Real artefacts, fictional narrative

Objects and artefacts in The Bizzarre Honour are not labelled to encourage visitors to form their own narratives as they walk around the museum.
Objects and artefacts in The Bizzarre Honour are not labelled to encourage visitors to form their own narratives as they walk around the museum.PHOTO: OH!OPEN HOUSE

Unlike more traditional museums, The Bizarre Honour does not prescribe a fixed path for visitors to follow.

Objects and artefacts in this makeshift museum do not have labels on them and visitors are instead left to explore it in twos, aided by a dossier of memos and old photographs that give context to the exhibits.

"We wanted to redesign the way people look at things," said Ms Lim Su Pei, assistant director of Oh!Open House, the organiser of the exhibition, which opened last Saturday.

She added that visitors are encouraged to form their own narratives as they walk through the two-storey house in Chip Bee Gardens: "Sometimes, you can just focus on observing and making your own story; it doesn't matter whether it's right or wrong, or whether it is the artist's intention."

Based on the theme of Singapore's relationship with nature, The Bizarre Honour has a fictional backstory of being the grounds of an anonymous natural history society.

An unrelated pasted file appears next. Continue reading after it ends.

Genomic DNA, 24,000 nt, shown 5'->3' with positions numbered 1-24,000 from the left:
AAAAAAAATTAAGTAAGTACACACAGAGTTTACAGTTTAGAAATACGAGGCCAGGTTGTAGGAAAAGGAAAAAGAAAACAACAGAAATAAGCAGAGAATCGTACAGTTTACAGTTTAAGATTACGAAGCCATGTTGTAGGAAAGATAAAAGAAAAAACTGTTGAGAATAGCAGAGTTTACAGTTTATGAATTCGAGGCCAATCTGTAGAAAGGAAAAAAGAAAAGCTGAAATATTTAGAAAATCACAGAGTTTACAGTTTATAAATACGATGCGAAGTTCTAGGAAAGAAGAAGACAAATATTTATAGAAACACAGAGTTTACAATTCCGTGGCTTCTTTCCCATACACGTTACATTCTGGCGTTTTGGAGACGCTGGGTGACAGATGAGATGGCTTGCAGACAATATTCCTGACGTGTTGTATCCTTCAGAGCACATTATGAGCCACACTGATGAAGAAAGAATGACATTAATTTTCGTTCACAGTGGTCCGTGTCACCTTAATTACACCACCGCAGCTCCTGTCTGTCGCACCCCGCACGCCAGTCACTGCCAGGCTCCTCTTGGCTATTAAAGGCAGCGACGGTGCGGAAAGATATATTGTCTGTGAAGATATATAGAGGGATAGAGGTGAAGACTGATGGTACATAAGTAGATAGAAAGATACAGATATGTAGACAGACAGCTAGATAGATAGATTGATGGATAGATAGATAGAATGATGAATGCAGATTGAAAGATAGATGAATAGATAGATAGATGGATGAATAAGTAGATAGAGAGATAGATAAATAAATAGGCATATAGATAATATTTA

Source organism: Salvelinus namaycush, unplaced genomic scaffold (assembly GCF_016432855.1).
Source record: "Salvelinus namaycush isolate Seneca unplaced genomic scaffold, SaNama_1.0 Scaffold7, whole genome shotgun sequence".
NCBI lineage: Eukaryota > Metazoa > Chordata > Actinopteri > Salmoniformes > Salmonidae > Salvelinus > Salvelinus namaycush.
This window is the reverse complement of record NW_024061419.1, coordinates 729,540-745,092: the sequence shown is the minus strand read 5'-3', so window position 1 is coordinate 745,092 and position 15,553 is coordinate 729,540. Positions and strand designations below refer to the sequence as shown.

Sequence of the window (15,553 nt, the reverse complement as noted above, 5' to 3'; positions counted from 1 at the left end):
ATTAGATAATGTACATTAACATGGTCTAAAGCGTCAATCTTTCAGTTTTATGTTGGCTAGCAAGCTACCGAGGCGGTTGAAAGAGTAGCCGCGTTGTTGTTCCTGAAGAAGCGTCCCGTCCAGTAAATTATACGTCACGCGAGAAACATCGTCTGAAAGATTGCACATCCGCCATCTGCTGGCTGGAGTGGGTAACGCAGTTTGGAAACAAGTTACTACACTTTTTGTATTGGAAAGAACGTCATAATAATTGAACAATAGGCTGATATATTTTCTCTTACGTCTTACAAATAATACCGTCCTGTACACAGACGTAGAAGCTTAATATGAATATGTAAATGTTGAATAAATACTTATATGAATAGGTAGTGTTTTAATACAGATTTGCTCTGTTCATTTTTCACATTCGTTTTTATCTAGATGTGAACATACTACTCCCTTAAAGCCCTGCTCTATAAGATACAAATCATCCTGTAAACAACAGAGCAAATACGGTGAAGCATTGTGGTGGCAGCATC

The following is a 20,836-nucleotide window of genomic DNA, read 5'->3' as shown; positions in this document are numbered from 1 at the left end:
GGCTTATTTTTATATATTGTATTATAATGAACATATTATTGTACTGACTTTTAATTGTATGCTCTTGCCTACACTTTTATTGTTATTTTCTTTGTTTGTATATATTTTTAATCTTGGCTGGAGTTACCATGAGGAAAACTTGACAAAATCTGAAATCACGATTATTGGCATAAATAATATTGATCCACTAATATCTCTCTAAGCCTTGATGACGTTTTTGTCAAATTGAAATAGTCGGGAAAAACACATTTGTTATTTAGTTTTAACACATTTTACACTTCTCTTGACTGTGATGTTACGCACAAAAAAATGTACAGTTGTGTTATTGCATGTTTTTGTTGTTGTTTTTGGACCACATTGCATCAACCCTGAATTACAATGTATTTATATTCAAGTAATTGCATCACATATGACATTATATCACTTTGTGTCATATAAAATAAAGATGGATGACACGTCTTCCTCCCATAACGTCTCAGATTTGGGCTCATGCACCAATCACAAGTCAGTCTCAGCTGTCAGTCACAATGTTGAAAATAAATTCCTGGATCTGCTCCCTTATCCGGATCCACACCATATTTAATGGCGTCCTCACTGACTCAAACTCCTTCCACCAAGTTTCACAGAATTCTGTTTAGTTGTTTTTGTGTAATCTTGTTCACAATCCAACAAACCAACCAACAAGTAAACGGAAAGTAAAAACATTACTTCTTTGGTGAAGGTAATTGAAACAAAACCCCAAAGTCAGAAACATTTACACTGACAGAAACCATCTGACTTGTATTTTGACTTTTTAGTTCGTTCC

• WHERE: Chip Bee Gardens, exact location disclosed upon registration

    WHEN: Till Feb 26, 6.30 to 9pm (Fridays); 10am to 8pm (Saturdays and Sundays)

    ADMISSION: $45


However, while the story is fictional, the exhibits within the building are real items from the artists' personal collections, some of which are more than a decade old. Exhibits on display include photographs dating back to Singapore's colonial times, stuffed animals and old animal traps.

This exhibition, a collaboration between Oh!Open House and a group of local artists, is part of the ongoing Singapore Art Week, which will run till Jan 22.

The names of the artists behind it will also not be revealed. This is to ensure that the focus will be purely on the exhibition, according to Ms Lim. She noted that the artists, who are all Singaporean, did not want visitors to come with expectations that may be formed because of a familiarity with their other works.

It is also a departure from the norm for Oh!Open House, which is known for its art walks where visitors are taken around neighbourhoods to see site-specific art works.

Oh!Open House has organised seven art walks since 2009, with last year's being held at Potong Pasir.

While Oh!Open House usually decides on the concept for the artists, for this exhibition, they were encouraged to come up with their own concepts and ideas, said Ms Aletheia Tan, the project manager of The Bizarre Honour.

"We gave them the brief and it was to be as ambitious as they wanted," said Ms Lim.

A version of this article appeared in the print edition of The Straits Times on January 16, 2017, with the headline 'Real artefacts, fictional narrative'. Print Edition | Subscribe